The RWTH Aachen University scientists characterized the structure of the PF4-RANTES interactions using NMR spectroscopy and then designed a series of peptides to disrupt those interactions. One such peptide, termed CKEY2, is comprised of sequences from the RANTES protein. CKEY2 was shown to be stable and formed the secondary structural motif found in RANTES when stabilized by disulfide bridged cysteines at both ends of the peptide. The scientists demonstrated that CKEY2 disrupts PF4-RANTES heteromer formation by binding preferentially to RANTES. In vitro assays demonstrated that CKEY2 inhibited the recruitment of monocytes to endothelial cells. Finally, the scientists demonstrated that mice that are genetically predisposed to develop atherosclerosis when fed a high fat diet did not develop chronic arterial inflammation when injected with the mouse version of the CKEY2 peptide.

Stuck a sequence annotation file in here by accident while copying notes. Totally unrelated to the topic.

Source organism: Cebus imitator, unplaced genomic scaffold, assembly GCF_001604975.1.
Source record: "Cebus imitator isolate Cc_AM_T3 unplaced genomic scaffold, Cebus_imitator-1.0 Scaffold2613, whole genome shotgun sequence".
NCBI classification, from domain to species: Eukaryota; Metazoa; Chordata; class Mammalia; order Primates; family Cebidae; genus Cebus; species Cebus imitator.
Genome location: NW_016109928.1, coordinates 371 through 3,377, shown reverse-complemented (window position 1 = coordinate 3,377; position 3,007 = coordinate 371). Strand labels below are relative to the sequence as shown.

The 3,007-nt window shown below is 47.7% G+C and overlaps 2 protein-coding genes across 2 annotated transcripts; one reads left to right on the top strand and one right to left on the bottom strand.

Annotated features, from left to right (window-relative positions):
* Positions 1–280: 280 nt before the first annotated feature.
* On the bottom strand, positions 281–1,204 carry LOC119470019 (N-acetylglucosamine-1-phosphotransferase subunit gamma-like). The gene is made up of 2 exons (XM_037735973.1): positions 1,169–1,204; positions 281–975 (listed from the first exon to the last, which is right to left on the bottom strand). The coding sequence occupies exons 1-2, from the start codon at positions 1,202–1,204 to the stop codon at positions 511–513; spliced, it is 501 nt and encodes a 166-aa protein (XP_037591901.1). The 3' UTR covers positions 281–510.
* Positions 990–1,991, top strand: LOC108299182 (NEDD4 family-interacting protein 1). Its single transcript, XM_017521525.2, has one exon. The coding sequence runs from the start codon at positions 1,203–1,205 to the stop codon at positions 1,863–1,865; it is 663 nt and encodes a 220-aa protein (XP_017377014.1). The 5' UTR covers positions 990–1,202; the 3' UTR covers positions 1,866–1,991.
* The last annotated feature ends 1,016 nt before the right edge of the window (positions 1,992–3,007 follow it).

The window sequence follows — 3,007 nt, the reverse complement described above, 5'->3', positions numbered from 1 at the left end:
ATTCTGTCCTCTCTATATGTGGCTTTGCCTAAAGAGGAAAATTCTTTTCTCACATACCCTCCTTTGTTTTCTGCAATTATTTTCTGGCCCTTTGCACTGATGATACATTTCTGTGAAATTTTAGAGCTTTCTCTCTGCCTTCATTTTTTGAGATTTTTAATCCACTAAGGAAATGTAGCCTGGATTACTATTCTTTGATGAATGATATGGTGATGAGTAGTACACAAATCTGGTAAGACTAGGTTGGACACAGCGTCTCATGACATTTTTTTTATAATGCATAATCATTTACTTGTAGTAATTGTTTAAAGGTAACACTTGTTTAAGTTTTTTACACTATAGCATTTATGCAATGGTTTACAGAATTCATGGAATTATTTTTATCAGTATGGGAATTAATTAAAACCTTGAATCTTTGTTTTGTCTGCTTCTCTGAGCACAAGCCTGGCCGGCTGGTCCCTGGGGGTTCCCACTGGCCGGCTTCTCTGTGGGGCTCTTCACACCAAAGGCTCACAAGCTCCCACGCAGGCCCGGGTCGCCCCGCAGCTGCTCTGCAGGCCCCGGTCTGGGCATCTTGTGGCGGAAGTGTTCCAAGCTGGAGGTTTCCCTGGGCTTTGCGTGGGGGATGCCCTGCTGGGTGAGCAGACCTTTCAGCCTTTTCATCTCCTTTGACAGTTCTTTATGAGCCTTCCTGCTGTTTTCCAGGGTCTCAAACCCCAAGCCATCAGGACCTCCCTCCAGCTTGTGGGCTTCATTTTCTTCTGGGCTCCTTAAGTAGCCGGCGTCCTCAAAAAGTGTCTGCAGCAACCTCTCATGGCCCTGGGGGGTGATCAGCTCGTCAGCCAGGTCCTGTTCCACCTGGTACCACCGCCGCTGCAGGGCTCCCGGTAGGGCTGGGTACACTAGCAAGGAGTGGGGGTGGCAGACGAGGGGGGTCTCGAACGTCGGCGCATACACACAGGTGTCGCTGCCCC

"With the efficacy of the PF4-RANTES inhibitor established in preclinical studies for atherosclerosis, we are expanding our work into pre-clinical studies in other inflammatory disease models," said Josh Schultz, Ph.D., Carolus Therapeutics' vice president of research. "Our ongoing collaboration with RWTH Aachen University involves the further exploration of chemokine interactions involved in inflammatory signaling."
In addition to targeting PF4-RANTES heterodimers, Carolus Therapeutics has a second drug discovery program targeting the pro-inflammatory cytokine MIF (Macrophage Migration Inhibitory Factor), which has emerged as a critical mediator of innate, cell-mediated immunity, immunoregulation and inflammation. Carolus Therapeutics' scientific founders previously identified two CXC chemokine receptors as novel functional receptors for MIF. Identification of structural moti
|SOURCE Carolus Therapeutics Inc.|
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